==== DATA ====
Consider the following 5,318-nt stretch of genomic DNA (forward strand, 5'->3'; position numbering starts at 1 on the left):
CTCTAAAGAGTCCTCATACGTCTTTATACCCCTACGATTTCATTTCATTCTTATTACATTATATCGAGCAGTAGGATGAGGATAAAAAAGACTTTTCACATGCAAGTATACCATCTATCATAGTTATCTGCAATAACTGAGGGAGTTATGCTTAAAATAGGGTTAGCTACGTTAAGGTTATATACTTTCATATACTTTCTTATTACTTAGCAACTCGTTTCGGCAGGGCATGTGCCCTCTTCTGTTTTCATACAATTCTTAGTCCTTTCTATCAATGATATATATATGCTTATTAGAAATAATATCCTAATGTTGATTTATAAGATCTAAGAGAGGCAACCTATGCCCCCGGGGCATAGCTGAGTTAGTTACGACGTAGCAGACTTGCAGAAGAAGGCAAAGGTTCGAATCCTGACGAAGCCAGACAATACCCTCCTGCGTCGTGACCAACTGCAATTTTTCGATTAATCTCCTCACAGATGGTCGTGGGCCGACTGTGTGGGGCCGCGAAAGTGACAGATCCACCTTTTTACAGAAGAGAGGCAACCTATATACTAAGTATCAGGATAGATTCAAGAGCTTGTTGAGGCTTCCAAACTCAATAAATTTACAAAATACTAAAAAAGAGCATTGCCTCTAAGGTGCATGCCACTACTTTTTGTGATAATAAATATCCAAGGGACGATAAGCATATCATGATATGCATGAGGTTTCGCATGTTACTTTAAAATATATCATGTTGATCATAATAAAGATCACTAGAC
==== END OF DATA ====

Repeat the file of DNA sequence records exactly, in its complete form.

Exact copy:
Consider the following 5,318-nt stretch of genomic DNA (forward strand, 5'->3'; position numbering starts at 1 on the left):
CTCTAAAGAGTCCTCATACGTCTTTATACCCCTACGATTTCATTTCATTCTTATTACATTATATCGAGCAGTAGGATGAGGATAAAAAAGACTTTTCACATGCAAGTATACCATCTATCATAGTTATCTGCAATAACTGAGGGAGTTATGCTTAAAATAGGGTTAGCTACGTTAAGGTTATATACTTTCATATACTTTCTTATTACTTAGCAACTCGTTTCGGCAGGGCATGTGCCCTCTTCTGTTTTCATACAATTCTTAGTCCTTTCTATCAATGATATATATATGCTTATTAGAAATAATATCCTAATGTTGATTTATAAGATCTAAGAGAGGCAACCTATGCCCCCGGGGCATAGCTGAGTTAGTTACGACGTAGCAGACTTGCAGAAGAAGGCAAAGGTTCGAATCCTGACGAAGCCAGACAATACCCTCCTGCGTCGTGACCAACTGCAATTTTTCGATTAATCTCCTCACAGATGGTCGTGGGCCGACTGTGTGGGGCCGCGAAAGTGACAGATCCACCTTTTTACAGAAGAGAGGCAACCTATATACTAAGTATCAGGATAGATTCAAGAGCTTGTTGAGGCTTCCAAACTCAATAAATTTACAAAATACTAAAAAAGAGCATTGCCTCTAAGGTGCATGCCACTACTTTTTGTGATAATAAATATCCAAGGGACGATAAGCATATCATGATATGCATGAGGTTTCGCATGTTACTTTAAAATATATCATGTTGATCATAATAAAGATCACTAGAC